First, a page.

This is not what I wanted to wake up to!

This is not what I wanted to wake up to!

A great viral marketing campaign can create an event that gets people out of their chairs and creates positive promotion for a product, but a horrible campaign can put a black eye on its reputation just as quickly, even if the product is of high quality. This becomes even more evident with the advent of social media such as YouTube and Twitter. With the touch of a button, one little message, one little app about killing your friends, can be sent across the globe, through a number of channels, instantly.

Viral marketing is a scary and risky proposition: letting your baby that you’ve worked so hard on into the wild and watch how the masses react. It’s risky because at some point, it’s in the peoples’ hands, and all you can do is sit back and watch. But it can also be incredibly effective in the end, creating anticipation for something hopefully worthy of the hype.

Nothing Beats a Good Pure Peer Promotion

My group presented during the “Advertising, Branding, & Viral Marketing” week and while reading Goodman’s article “Peer Promotions and False Advertising Law” I came to the conclusion that I don’t think anything beats a really solid pure peer promotion. I mean, come on. How cool would it be to have developed or be working for a company that has a product that people are that excited to talk about and promote on their own? Goodman defines a pure peer promotion as “… a spontaneous celebration, or denigration, or a brand produced by parties unrelated to, and not in competition with, the brand owner.” Plus, the Coke/Mentos example was just so full of joy it’s next to impossible to watch it with a straight face. Confession: I watched it 3 times in a row.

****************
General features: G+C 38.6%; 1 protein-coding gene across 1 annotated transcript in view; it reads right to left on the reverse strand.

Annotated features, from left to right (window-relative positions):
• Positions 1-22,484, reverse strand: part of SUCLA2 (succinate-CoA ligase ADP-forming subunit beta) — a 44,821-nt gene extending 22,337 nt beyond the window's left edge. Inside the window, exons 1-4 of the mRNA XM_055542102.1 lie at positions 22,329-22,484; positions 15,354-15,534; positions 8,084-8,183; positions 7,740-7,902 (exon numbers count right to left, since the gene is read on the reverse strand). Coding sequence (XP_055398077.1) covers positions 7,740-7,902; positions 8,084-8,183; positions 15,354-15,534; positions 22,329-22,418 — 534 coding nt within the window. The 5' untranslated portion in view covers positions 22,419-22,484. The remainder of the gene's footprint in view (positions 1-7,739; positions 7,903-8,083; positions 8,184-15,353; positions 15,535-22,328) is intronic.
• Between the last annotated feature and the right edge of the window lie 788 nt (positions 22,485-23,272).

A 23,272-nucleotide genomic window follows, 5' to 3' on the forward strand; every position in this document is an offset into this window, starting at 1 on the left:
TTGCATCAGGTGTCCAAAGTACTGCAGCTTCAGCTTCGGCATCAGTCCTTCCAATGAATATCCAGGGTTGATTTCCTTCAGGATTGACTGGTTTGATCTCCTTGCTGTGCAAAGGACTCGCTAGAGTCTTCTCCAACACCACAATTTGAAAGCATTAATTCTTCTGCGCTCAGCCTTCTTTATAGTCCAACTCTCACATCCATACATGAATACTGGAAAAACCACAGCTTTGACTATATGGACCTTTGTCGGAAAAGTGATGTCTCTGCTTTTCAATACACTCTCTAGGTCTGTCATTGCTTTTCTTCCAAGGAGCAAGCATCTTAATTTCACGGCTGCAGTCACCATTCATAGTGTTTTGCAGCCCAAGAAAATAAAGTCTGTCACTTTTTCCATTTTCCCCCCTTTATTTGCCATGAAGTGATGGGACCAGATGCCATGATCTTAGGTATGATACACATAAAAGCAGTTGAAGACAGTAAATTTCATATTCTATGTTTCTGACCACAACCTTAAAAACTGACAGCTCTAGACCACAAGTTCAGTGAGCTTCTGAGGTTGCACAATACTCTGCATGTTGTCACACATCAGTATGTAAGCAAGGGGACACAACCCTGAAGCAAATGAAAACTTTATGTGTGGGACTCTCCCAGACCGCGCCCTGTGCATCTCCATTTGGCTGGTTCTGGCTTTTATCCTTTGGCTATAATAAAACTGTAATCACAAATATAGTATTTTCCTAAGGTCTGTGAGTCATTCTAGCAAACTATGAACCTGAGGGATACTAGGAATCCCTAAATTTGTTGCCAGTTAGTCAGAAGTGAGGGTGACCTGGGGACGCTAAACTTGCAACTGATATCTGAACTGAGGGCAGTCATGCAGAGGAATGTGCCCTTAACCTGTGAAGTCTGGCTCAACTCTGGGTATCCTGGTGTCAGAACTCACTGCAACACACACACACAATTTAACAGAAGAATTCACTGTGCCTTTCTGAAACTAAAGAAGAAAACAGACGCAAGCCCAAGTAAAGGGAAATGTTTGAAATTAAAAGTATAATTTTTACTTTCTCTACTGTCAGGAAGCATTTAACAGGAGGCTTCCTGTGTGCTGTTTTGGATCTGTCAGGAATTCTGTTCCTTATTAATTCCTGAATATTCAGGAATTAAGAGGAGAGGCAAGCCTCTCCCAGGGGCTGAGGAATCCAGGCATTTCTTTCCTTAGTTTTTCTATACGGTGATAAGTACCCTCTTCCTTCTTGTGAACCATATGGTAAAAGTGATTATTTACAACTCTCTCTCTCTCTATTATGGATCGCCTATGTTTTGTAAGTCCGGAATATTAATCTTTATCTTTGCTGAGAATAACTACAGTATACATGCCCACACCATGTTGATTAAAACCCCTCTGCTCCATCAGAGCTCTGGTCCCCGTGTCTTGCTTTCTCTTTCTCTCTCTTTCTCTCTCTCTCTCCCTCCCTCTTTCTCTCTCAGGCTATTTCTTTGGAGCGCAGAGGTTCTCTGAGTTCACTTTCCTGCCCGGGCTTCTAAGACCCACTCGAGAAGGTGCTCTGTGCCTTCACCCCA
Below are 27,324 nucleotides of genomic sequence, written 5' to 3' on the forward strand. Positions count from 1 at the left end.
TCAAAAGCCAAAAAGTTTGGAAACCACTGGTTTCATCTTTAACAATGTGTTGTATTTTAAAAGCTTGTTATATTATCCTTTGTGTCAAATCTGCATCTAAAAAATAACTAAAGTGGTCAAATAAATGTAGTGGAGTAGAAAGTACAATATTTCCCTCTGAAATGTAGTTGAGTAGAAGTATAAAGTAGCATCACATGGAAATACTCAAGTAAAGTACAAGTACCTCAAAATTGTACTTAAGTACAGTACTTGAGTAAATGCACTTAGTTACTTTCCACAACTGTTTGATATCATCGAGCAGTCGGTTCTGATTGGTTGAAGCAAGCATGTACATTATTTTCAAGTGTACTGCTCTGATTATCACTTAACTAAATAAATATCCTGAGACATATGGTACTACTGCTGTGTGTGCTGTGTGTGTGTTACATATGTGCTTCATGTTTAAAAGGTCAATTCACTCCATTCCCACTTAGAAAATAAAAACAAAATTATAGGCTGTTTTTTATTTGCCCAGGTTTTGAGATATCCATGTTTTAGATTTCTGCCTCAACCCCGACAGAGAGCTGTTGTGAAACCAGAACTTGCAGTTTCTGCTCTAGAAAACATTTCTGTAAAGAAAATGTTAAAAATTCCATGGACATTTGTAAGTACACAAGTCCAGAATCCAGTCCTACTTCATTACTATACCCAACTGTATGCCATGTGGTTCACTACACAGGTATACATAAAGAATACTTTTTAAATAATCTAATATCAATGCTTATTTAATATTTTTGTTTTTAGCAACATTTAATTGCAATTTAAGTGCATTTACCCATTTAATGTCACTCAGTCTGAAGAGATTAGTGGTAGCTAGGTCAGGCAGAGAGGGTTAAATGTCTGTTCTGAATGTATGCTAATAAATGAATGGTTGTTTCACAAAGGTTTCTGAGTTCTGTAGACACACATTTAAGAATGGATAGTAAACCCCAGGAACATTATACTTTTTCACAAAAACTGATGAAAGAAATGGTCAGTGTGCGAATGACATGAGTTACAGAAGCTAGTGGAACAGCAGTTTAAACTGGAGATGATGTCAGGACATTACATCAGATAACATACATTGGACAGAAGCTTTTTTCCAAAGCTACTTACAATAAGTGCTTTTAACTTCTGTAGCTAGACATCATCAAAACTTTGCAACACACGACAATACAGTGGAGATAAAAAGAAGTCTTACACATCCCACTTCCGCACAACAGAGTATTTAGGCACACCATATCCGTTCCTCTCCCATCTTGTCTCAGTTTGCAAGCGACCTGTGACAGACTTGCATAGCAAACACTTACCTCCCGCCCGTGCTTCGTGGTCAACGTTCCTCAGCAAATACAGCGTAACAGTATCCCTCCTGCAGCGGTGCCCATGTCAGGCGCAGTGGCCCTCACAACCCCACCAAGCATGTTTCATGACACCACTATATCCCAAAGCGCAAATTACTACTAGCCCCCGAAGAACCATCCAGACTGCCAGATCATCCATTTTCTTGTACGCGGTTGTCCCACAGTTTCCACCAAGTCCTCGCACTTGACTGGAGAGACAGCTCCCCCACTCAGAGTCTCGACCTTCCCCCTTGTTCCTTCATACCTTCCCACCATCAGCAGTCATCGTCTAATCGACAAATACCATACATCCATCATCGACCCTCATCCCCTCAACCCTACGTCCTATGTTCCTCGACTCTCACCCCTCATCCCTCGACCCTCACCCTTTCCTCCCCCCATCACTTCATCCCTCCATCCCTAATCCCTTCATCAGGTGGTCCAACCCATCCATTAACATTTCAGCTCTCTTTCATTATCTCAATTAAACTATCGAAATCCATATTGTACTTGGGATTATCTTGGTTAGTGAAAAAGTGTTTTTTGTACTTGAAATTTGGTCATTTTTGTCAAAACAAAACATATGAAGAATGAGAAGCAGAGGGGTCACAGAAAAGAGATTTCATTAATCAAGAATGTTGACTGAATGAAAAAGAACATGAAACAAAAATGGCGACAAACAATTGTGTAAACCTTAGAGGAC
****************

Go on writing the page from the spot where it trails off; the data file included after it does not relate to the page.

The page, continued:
Goodman described two other types of peer promotion in the article.

FAKE PEER

Fake peer is about as terrible as pure peer is awesome. At least in this example:

It reminds me of the uncanny valley theory. It’s just too… not real.

450px-Mori_Uncanny_Valley.svg

Have you fallen for any better-produced fake peer promotions?

MIXED PEER

Goodman defines Mixed peer promotions as “… mixed with sponsorship when a brand owner solicits or adopts a pure peer promotion for its own publicity purposes” and describes them in two different categories, manifest sponsor involvement and hidden sponsor involvement.